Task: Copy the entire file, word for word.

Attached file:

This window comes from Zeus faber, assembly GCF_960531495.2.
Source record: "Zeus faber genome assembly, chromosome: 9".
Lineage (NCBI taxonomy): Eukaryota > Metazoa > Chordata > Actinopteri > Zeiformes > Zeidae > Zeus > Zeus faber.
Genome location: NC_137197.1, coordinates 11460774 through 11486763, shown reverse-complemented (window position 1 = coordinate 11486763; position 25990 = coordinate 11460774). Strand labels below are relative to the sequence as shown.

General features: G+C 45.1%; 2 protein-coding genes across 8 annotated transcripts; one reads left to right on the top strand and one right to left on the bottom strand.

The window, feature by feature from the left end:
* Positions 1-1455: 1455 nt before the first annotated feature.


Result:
This window comes from Zeus faber, assembly GCF_960531495.2.
Source record: "Zeus faber genome assembly, chromosome: 9".
Lineage (NCBI taxonomy): Eukaryota > Metazoa > Chordata > Actinopteri > Zeiformes > Zeidae > Zeus > Zeus faber.
Genome location: NC_137197.1, coordinates 11460774 through 11486763, shown reverse-complemented (window position 1 = coordinate 11486763; position 25990 = coordinate 11460774). Strand labels below are relative to the sequence as shown.

General features: G+C 45.1%; 2 protein-coding genes across 8 annotated transcripts; one reads left to right on the top strand and one right to left on the bottom strand.

The window, feature by feature from the left end:
* Positions 1-1455: 1455 nt before the first annotated feature.